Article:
Each year, community associations attempt to predict their expenses through a detailed annual budget and then use that information, in addition to other estimates and projections, to divide the cost appropriately and set their annual assessments. Some years they are probably able to project revenue and expenses pretty accurately, but other years they may be off by quite a bit. Inflation and supply issues have wreaked havoc on association budgets over the past few years.
During the budget process, most associations allocate an amount to fund the association reserves (usually at least 10% but often more), some to any needed special projects, and most to the routine annual costs such as insurance, taxes, utilities, management fees, attorney fees and upkeep of the shared community or condo building. In years that an unexpected cost didn’t crop up, the association will have collected more than it needed and end up with a budget surplus.
In this case, your association may find yourself with a surplus of funds at the end of the year. When your associations find themselves in this situation (which is always better than the alternative!), it's important to proceed in compliance with the law and in the best interest of your community.
How Surplus Occurs in an Association Fund
Surpluses occur when expenses are lower than predicted in a given year or revenue is higher. It is important to act thoughtfully with the surplus that results. Residents will want to see that the board is being thoughtful with their funds, and a surplus may create an expectation of lower assessments in the future. Transparent and thorough communication on this will be vital.
Check Your State Laws for Guidance
First, check your state laws. There may be guidance or requirements included there. Additionally, the governing documents of the community may give specific steps to be followed. If in doubt, always consult the association’s attorney to determine if there is a required course of action or prohibited actions with surplus funds.
Credit the Surplus to Next Year's Expenses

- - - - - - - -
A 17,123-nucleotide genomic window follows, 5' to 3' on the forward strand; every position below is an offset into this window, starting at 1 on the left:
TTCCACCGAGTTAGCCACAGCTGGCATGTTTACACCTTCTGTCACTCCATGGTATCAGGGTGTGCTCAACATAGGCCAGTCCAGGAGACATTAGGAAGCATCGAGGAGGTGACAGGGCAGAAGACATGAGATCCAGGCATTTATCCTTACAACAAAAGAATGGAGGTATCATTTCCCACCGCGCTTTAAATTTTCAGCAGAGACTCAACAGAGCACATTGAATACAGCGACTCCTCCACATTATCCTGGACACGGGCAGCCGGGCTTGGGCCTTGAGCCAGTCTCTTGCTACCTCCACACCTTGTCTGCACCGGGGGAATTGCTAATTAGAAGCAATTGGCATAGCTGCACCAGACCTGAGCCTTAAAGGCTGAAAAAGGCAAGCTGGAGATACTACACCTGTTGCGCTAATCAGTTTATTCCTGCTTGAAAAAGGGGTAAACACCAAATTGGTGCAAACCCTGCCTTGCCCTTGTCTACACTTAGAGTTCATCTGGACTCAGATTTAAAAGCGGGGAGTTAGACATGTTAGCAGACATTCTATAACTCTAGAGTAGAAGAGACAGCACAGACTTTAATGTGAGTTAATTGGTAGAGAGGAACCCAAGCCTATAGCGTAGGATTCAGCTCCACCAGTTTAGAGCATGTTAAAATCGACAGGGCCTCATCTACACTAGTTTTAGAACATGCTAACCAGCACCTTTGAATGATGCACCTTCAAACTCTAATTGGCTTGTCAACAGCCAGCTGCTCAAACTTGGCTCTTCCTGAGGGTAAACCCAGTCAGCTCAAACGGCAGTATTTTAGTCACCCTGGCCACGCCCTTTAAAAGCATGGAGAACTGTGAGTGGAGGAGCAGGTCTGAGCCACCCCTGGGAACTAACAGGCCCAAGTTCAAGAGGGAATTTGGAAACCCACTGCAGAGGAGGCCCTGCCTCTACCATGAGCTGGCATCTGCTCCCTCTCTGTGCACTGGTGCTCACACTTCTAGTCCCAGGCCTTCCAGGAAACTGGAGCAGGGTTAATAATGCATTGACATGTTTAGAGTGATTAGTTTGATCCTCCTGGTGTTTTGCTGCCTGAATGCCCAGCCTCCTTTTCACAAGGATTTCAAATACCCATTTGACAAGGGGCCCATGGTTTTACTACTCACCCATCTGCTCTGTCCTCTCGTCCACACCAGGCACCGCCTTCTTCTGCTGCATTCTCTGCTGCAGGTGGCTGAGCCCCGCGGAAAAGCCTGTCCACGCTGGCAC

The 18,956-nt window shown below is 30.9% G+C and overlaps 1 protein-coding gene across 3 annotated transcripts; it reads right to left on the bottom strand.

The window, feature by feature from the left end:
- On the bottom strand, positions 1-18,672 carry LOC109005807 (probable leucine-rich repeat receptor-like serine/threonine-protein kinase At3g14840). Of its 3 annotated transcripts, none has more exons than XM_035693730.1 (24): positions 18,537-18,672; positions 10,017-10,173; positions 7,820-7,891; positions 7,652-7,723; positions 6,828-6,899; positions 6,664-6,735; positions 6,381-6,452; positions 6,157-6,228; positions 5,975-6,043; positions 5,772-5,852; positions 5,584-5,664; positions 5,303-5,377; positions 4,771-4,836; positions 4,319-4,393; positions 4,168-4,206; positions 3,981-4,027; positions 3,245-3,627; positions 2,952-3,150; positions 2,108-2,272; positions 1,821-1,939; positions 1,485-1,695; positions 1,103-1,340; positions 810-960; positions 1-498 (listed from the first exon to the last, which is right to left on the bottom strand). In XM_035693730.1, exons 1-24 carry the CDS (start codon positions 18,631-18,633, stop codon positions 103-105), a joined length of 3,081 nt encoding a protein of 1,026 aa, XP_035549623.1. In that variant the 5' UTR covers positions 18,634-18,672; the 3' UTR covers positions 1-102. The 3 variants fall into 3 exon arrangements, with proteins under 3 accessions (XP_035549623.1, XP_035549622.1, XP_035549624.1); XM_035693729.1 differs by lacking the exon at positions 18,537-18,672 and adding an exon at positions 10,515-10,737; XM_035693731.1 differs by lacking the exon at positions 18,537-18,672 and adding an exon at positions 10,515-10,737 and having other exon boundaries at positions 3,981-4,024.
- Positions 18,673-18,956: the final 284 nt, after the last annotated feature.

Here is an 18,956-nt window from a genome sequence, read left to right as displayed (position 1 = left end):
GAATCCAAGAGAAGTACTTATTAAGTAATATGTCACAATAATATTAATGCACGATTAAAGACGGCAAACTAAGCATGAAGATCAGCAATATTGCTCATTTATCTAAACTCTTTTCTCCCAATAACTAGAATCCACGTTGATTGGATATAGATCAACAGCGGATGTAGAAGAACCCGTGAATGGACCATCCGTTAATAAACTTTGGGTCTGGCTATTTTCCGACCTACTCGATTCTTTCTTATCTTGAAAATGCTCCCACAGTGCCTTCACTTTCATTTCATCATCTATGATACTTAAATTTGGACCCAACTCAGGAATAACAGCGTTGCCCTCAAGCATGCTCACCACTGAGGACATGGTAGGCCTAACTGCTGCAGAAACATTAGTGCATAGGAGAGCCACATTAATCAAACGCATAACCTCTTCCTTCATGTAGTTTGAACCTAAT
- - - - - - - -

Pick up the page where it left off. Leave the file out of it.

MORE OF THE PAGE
Although not common and potentially an accounting issue, some associations choose to credit the surplus to your calculation of next year's expenses and member fees. Usually, this is done by adding an additional income line to the next year’s budget. This effectively becomes an equal credit to all members on next year's fees.
Refunding a Surplus
In some cases, the association may choose to refund the surplus directly to the members by check or credit. The amount is divided equally based on the assessment allocations. However, this method is not common because it is inefficient. Checks cost money, and most members would rather have a lower assessment next year (or avoid an increase) instead of an extra check.
Transfer the Surplus to Reserve Funds
A common choice is to transfer any surplus to the association’s reserve funds. Some community associations may already have a policy in place that directs surplus to the reserve fund.
Transparency and Legal Compliance is a Must
As in all things related to the association finances, including an association budget surplus, transparency, and legal compliance are vital. RealManage’s proprietary software, CiraNet, can help make transparent communication with residents seamless and effortless.
To learn more about community association management and important decisions in association governance, contact us today.